Architecture and secondary structure of an entire HIV-1 RNA genome

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Single-stranded RNA viruses encompass broad classes of infectious agents and cause the common cold, cancer, AIDS and other serious health threats. Viral replication is regulated at many levels, including the use of conserved genomic RNA structures. Most potential regulatory elements in viral RNA genomes are uncharacterized. Here we report the structure of an entire HIV-1 genome at single nucleotide resolution using SHAPE, a high-throughput RNA analysis technology. The genome encodes protein structure at two levels. In addition to the correspondence between RNA and protein primary sequences, a correlation exists between high levels of RNA structure and sequences that encode inter-domain loops in HIV proteins. This correlation suggests that RNA structure modulates ribosome elongation to promote native protein folding. Some simple genome elements previously shown to be important, including the ribosomal gag-pol frameshift stem-loop, are components of larger RNA motifs. We also identify organizational principles for unstructured RNA regions, including splice site acceptors and hypervariable regions. These results emphasize that the HIV-1 genome and, potentially, many coding RNAs are punctuated by previously unrecognized regulatory motifs and that extensive RNA structure constitutes an important component of the genetic code.

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Figure 1: Organization, extent of RNA structure, and relationship to protein structure for an HIV-1 genome.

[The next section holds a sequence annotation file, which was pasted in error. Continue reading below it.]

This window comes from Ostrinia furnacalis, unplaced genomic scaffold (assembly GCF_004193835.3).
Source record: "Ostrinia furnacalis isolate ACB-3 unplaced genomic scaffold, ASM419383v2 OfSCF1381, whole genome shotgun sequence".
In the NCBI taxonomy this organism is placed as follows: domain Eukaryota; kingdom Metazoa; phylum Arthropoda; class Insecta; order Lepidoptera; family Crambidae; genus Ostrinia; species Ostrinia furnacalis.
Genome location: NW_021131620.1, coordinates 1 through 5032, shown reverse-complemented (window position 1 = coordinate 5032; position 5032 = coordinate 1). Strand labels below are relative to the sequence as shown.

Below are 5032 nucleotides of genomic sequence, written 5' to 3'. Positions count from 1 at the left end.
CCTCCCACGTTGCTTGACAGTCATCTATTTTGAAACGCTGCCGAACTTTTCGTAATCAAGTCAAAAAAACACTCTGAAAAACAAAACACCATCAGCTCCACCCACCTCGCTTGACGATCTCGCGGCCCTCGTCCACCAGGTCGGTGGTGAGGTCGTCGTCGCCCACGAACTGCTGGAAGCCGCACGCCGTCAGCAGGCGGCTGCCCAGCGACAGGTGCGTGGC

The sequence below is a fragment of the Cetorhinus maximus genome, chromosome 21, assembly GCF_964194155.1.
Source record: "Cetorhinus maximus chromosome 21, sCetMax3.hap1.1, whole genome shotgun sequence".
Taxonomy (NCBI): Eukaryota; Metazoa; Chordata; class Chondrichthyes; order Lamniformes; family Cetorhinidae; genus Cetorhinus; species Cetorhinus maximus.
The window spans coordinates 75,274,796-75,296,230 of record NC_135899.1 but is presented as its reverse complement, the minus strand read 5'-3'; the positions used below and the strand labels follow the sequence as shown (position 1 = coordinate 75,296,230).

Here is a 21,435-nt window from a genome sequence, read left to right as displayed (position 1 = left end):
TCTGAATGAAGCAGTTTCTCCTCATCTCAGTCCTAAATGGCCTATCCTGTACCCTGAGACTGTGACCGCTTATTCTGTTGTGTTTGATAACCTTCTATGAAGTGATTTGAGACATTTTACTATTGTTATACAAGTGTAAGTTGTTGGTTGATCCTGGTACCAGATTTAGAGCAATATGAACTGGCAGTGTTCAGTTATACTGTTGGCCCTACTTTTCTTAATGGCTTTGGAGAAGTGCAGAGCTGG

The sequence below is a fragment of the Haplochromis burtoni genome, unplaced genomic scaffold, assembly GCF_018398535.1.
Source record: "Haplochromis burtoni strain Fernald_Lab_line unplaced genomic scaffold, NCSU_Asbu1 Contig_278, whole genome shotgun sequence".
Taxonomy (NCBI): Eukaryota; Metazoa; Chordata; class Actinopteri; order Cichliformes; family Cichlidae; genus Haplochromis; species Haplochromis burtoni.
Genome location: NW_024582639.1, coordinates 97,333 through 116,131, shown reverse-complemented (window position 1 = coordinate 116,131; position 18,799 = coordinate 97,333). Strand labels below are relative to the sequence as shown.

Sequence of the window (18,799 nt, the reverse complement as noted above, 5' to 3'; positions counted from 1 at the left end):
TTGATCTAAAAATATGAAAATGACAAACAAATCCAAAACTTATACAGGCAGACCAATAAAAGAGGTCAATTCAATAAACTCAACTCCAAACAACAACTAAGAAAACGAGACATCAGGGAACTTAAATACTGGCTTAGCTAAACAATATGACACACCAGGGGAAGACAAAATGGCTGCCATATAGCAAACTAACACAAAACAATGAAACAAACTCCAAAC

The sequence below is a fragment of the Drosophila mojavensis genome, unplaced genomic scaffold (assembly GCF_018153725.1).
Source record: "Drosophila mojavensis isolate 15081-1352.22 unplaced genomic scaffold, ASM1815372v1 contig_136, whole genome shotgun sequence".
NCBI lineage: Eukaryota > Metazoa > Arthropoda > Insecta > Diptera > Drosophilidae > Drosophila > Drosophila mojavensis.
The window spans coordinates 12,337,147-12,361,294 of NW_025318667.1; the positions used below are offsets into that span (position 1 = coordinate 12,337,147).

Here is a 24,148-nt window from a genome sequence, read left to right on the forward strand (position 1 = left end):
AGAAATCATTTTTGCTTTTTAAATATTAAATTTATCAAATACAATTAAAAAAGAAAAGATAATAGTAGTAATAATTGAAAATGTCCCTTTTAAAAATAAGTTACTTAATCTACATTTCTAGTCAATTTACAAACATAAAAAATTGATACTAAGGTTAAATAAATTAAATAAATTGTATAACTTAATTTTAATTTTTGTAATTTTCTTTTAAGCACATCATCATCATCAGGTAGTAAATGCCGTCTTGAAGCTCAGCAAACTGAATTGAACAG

Figure 2: Structure of the HIV-1 NL4-3 genome.
Figure 3: SHAPE analysis of the signal peptide–gp120 region.
Figure 4: RNA structure in Env hypervariable regions.


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This project was supported by the US National Institutes of Health (AI068462 to K.M.W.) and by the National Cancer Institute, under contracts N01-CO-12400 and HHSN261200800001E (to R.J.G. and J.W.B.). J.M.W. was supported as a Fellow of the UNC Lineberger Cancer Center and a National Institutes of Health (NIH) Kirschstein Postdoctoral Fellowship. R.S. and K.K.D. were supported by NIH grants AI44667 and T32 AI07419, respectively. We are indebted to D. Mathews and J. Low for assistance with the RNA structure program and genome secondary structure analysis, respectively. The content of this publication does not necessarily reflect the views or policies of the US Department of Health and Human Services, nor does mention of trade names, commercial products, or organizations indicate endorsement by the US Government.

Author Contributions J.M.W., R.J.G. and K.M.W. conceived of and designed the HIV-1 genome structure analysis project. J.M.W. and K.M.W. analysed and interpreted the HIV SHAPE structure information. K.K.D., R.S. and C.L.B. designed and performed the bioinformatic pairing probability analysis. J.M.W., R.J.G. and C.W.L. performed the experiments. J.M.W., C.L.B. and K.M.W. performed the statistical analyses. J.W.B. produced and purified HIV-1 virions. J.M.W. and K.M.W. wrote the manuscript with contributions from all authors.

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Correspondence to Kevin M. Weeks.

Supplementary information

Supplementary Information

This file contains Supplementary Figures S1-S7 with Legends, Supplementary Tables S1-S2 and Supplementary References. (PDF 686 kb)

Supplementary Data

This file contains dataset S1which is a helix file for the complete NL4-3 RNA genome structure model in tab-delimited ascii format. Columns are: first nucleotide in helix, last nucleotide in helix, number of base pairs in helix. (TXT 5 kb)

Supplementary Data

This file contains dataset S2 which shows all SHAPE reactivities and pairing probabilities for the NL4-3 HIV-1 RNA genome in tab-delimited ascii format. Columns are: nucleotide position, nucleotide identity, SHAPE reactivity, pairing probability (TXT 213 kb)

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Watts, J., Dang, K., Gorelick, R. et al. Architecture and secondary structure of an entire HIV-1 RNA genome. Nature 460, 711–716 (2009) doi:10.1038/nature08237

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